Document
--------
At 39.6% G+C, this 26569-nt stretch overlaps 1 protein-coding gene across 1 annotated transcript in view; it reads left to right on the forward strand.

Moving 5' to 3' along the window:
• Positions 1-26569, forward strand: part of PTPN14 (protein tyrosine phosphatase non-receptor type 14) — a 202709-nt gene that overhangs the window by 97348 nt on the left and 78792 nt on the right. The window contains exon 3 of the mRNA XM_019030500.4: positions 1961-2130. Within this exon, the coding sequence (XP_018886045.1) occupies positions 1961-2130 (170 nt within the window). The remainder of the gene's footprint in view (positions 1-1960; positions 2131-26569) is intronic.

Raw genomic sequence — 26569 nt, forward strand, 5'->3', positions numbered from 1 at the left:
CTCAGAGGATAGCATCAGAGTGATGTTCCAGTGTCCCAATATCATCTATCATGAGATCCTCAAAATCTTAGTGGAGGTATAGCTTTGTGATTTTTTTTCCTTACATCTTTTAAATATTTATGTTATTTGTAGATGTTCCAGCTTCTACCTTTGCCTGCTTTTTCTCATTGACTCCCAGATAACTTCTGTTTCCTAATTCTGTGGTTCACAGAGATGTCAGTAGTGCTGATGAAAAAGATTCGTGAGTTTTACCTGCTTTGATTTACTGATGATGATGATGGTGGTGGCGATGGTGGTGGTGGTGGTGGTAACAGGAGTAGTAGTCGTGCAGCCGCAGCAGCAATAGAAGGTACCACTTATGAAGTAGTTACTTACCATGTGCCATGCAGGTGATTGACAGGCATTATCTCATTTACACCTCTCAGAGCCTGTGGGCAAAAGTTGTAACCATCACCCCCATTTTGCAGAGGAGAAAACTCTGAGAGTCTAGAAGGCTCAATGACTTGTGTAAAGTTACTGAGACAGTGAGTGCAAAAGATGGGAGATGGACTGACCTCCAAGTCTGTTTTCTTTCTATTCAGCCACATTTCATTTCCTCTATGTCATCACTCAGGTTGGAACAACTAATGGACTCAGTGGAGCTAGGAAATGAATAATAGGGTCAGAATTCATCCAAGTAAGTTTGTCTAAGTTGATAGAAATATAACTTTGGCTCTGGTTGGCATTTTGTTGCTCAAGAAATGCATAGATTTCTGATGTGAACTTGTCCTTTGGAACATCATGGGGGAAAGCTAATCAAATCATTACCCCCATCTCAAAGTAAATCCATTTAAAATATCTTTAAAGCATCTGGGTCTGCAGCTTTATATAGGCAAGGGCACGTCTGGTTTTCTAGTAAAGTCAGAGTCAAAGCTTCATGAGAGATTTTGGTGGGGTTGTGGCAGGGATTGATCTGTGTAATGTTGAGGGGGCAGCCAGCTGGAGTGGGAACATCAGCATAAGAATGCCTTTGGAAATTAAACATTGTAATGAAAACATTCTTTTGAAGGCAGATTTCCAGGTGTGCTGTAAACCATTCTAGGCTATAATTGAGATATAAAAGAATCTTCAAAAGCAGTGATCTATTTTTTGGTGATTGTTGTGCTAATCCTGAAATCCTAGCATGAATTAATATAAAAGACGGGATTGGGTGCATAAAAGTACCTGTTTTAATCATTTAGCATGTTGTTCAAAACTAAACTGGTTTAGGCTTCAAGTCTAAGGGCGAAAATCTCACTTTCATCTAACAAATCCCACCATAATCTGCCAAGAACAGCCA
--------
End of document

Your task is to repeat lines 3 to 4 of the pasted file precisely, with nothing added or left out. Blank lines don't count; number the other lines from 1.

• Positions 1-26569, forward strand: part of PTPN14 (protein tyrosine phosphatase non-receptor type 14) — a 202709-nt gene that overhangs the window by 97348 nt on the left and 78792 nt on the right. The window contains exon 3 of the mRNA XM_019030500.4: positions 1961-2130. Within this exon, the coding sequence (XP_018886045.1) occupies positions 1961-2130 (170 nt within the window). The remainder of the gene's footprint in view (positions 1-1960; positions 2131-26569) is intronic.

Raw genomic sequence — 26569 nt, forward strand, 5'->3', positions numbered from 1 at the left: